"Every time in history that men and women have been able to respond to the events of their world as an occasion to change their hearts, an inexhaustible source of generosity and new life has been opened, offering hope far beyond the limits of human prediction." Henri Nouwen, Reaching Out
I said to a friend, "in six months, when the cameras roll out of Ferguson and the news coverage shifts to some other world injustice, I'm afraid we'll forget." It was a very white, middle-class American thing to say, the words of one who owns a small but lush one acre homestead boasting peonies, hazelnut trees, and an ample garden.The stalks of corn and maples are the only things always reaching for the sky here, and police brutality is a non-notion.
Forgotten, I said, and the stark contrast of the word against the images I've seen in the recent Ferguson news coverage left me embarrassed. I consider the police playing Afghanistan dress-up, firing teargas canisters and rubber bullets into a crowd. I consider the images of women flushing their eyes with milk. I consider the images of hurled molotov cocktails. How can such a thing be unremembered? How can such a thing be reduced to a footnote in the collective consciousness of country, much less in my own life?
The stark reality is this: forgetting such a thing is the luxury of those living a life of convenient short-term memory.
I don't want to forget Ferguson. I want it to be an etched memory, one which leads me to keep my ears to the ground. I want to keep listening to those living a wholly different American experience, and to show generosity in understanding their particular reality. And yes, I used the word "reality."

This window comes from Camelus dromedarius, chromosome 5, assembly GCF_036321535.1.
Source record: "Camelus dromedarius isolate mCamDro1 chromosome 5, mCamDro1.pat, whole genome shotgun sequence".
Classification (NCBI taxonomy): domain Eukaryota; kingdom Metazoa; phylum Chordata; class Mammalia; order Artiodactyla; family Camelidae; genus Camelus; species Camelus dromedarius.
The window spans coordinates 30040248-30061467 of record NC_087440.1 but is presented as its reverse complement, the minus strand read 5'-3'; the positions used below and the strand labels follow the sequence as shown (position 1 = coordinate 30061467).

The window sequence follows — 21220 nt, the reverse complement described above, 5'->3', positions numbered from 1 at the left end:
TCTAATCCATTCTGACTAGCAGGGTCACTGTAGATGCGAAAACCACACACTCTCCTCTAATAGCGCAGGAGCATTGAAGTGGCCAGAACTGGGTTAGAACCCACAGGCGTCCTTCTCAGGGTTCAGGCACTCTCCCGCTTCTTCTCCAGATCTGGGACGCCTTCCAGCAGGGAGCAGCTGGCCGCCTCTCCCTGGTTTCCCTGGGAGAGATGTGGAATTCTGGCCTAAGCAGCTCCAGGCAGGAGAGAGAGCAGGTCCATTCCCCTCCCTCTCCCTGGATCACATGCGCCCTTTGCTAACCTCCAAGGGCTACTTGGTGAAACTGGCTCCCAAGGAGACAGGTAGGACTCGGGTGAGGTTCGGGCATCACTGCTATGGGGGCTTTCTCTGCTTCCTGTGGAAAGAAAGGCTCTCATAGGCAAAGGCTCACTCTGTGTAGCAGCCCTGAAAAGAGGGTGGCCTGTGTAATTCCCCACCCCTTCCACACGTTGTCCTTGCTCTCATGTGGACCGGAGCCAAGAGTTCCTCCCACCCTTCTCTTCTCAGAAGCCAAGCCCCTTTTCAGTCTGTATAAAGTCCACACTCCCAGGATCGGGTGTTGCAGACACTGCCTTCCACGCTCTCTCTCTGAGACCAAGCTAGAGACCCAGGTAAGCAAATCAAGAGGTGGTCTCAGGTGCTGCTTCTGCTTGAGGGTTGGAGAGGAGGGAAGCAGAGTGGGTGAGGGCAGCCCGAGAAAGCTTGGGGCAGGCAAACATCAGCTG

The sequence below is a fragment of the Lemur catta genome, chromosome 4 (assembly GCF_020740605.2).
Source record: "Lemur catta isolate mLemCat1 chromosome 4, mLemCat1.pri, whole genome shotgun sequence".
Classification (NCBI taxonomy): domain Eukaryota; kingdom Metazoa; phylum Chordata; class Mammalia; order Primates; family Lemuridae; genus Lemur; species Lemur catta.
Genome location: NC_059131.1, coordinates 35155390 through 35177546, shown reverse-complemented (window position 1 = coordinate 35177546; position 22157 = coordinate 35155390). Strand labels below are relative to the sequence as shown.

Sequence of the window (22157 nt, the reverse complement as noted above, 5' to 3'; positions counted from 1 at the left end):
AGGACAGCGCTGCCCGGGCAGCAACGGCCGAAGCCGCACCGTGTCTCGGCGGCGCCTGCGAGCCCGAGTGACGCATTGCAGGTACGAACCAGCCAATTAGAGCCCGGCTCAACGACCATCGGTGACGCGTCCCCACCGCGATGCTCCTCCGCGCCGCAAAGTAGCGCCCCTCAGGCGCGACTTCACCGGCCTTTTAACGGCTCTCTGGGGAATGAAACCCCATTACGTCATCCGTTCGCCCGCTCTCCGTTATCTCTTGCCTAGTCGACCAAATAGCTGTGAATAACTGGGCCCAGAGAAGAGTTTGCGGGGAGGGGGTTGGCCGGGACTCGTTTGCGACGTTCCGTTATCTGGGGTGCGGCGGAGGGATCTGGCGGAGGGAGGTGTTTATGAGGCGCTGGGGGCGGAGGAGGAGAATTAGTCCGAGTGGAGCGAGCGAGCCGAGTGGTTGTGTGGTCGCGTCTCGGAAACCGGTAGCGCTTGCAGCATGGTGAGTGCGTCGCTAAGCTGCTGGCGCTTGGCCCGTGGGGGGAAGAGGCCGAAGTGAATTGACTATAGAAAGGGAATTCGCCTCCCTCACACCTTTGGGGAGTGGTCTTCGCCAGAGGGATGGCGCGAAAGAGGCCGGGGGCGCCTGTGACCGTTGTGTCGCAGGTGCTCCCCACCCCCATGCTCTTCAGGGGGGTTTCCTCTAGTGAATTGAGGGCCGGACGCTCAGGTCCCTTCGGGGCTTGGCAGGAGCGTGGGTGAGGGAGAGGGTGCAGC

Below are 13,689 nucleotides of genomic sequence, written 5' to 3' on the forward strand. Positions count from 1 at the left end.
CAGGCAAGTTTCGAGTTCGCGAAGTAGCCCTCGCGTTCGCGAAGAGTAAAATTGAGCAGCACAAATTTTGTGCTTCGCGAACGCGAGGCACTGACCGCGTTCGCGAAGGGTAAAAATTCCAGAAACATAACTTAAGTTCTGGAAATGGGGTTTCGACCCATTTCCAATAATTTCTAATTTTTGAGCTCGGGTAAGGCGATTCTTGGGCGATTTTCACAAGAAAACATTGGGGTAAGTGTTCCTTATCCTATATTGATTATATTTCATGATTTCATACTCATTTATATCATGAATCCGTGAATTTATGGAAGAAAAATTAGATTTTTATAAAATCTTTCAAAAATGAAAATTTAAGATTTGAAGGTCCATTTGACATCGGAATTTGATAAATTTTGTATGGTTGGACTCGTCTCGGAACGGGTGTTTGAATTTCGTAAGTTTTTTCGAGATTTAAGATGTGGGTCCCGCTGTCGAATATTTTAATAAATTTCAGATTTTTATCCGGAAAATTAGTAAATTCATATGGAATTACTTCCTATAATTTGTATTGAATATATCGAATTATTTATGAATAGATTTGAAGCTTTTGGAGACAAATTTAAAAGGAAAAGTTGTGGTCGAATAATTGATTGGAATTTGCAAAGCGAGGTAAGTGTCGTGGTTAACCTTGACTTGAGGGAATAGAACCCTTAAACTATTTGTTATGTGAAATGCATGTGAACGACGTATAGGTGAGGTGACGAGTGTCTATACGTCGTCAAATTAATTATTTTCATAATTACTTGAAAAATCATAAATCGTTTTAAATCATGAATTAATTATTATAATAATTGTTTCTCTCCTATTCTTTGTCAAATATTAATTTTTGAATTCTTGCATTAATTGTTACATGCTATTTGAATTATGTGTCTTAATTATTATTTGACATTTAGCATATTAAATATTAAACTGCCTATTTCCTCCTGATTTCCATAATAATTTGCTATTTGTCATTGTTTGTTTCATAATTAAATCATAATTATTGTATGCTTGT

I'm not quite sure how the remembering will look, but I hope it gives rise to an "inexhaustible source of generosity." Maybe if enough of us remember, we can work together toward creating a better, more generous reality. Maybe that's romantic idealism, but some ideals are worth chasing.
I'm just a middle-class white fella in Northwest Arkansas. I'm not a frontline journalist or an urban dweller. I'm not a policy maker or pundit, not a historian or history-maker. I'm just a normal joe, and I'm promising not to forget the folks of Ferguson.
A Few Good Weekend Links:
1. "When Going There Means Going There," by Deidra Riggs;
2. "Because it's not #Ferguson. It's Ferguson." Preston Yancey, "When We Go Quietly?";
3. "Don’t let me bury my son alone. I don’t want the cameras, reporters, bloggers there. No tweets required. But friends – come." Kelley Nikondeha, "The Scars of Our Sons";
4. "I once read of a sort of euphoria that overtakes the body in drowning." On Rest and Stillness, by Guy Martin Delcambre.